A bout of sciatica has kept me off the internet for a few days, so I'm very behind with commenting on the blogs I normally visit. Apologies for that, hopefully I can catch up at some stage. But I'm busy reading away for the 20 Books of Summer reading challenge and all of the following non-fiction books are on my list for that.
First up, The End of the Road by Jack Cooke.
I like this quote from the book:
'Most of us live in denial of death. We practise unconscious alchemy, loath to accept our own mortality and searching for ways to prolong life in an age of modern medicine. Those already dead and buried are to be skirted around, side-stepped, wherever possible put to the back of our minds. The 'respect' we accord them is also a way of establishing distance between them and us. In spite of our common fate we dissociate ourselves.'
'Perhaps the greatest single advantage of driving a hearse (and there are many) is that people are desperate to get out of your way. On open roads traffic will hang back, keeping its distance. In built-up areas, drivers disappear down side-streets to avoid any contact with my vehicle of ill omen. I drive through Hertfordshire much as Moses walked through the Red Sea, the way parting before and behind me.'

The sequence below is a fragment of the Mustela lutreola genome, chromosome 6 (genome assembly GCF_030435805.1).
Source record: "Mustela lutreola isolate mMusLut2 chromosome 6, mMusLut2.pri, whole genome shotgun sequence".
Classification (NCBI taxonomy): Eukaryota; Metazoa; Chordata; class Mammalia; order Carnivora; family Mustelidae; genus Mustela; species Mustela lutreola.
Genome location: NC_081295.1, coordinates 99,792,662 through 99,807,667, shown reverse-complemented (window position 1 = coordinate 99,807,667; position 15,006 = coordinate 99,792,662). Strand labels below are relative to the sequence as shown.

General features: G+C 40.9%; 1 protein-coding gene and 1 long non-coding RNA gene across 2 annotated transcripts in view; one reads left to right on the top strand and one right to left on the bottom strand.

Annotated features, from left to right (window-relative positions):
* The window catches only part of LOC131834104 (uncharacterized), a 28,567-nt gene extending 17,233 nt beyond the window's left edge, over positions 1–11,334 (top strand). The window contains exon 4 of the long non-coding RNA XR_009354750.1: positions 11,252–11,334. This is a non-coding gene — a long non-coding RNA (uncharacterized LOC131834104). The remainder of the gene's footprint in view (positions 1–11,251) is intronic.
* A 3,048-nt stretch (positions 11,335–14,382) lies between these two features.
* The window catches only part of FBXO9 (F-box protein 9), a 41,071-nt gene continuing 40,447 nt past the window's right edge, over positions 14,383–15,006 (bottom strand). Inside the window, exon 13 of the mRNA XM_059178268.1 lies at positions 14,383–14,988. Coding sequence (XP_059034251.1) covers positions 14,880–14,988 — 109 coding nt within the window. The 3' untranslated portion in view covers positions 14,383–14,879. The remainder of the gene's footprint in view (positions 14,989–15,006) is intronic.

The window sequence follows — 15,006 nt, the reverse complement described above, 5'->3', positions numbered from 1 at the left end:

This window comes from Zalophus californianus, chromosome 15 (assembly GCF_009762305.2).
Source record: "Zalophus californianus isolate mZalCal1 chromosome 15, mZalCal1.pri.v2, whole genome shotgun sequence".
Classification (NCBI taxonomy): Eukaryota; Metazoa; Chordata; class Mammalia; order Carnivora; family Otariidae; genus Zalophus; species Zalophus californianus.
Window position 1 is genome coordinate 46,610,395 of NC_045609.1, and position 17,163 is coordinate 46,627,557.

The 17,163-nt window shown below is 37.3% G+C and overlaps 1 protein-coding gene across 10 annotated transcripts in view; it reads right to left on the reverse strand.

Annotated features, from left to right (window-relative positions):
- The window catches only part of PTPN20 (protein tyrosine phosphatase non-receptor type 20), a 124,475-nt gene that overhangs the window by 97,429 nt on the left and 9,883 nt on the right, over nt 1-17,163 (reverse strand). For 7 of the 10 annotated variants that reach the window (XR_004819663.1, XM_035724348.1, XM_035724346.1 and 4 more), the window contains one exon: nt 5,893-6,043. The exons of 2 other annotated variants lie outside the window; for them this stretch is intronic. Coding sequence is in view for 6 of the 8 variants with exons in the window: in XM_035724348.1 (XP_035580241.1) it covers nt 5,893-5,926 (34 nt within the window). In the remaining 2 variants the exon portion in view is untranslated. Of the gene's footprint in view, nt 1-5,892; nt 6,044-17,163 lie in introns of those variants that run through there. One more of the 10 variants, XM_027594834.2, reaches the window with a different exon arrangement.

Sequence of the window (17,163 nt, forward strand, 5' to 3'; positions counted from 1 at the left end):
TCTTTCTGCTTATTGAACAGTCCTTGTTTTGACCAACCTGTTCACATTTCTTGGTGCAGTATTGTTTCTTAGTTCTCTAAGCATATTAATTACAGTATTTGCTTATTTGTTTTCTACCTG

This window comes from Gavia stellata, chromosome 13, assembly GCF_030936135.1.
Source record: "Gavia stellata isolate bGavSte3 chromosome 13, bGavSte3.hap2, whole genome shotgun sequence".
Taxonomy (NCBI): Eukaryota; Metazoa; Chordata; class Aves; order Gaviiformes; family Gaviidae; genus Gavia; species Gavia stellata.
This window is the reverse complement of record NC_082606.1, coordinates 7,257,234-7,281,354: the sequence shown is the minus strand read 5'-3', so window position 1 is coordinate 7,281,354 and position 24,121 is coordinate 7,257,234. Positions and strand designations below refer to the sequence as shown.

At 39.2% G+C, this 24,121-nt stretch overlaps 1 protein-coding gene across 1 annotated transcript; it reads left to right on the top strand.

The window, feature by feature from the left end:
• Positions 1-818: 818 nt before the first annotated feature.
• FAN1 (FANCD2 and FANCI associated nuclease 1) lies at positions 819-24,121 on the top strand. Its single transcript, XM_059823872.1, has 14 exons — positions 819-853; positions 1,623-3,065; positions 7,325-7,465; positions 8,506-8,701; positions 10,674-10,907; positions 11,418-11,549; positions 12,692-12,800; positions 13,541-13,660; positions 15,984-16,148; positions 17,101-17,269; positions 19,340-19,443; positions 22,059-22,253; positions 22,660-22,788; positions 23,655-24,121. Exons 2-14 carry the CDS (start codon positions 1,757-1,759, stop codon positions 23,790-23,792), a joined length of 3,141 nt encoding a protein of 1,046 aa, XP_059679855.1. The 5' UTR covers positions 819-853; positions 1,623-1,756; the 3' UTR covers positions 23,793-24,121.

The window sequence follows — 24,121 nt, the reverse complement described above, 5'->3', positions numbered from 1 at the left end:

Next: People Missing in the Woods by Steph Young.
I bought this one after enjoying The Cold Vanish by Jon Billman in April, the notion of people disappearing in the forests and mountains of such a huge country as the USA intriguing me greatly. The Cold Vanish was a much more personal book as it involved the search for a specific young man and the heartbreak involved. People Missing in the Woods had much more of a clinical approach as it charted numerous instances of unexplained disappearances. Curious for me was why so many people wander off and leave their phones in their cars. And why the rescuers so often find that the dogs can find no scent at all after about a hundred yards. And how these people sometimes turn up in already thoroughly searched areas or pretty much in the exact spot where they disappeared. About halfway through, the book turns into The X-Files, speculating about alien abductions and alternate dimensions. How come there are so many accounts of lost people who can see the people who are searching for them but the searchers can neither see or hear the lost? Wierd. And there are hot-spots: Crater Lake in Oregon, Mount Shasta, Superstition Mountain near Phoenix, all apparently centres of oddness. Do I believe all of this? Well. I'm expremely open minded about it all but I do take it with a small pinch of salt. There is no doubt though that some things that happen have no rational explanation... and I am a reader of science-fiction and ghost stories after all. That said, this was not a great read for me. It was interesting as I love these kinds of weird books, but I felt led by the author to think one way when there might have been other, more rational explanations.
Lastly: A House in Sicily by Daphne Phelps.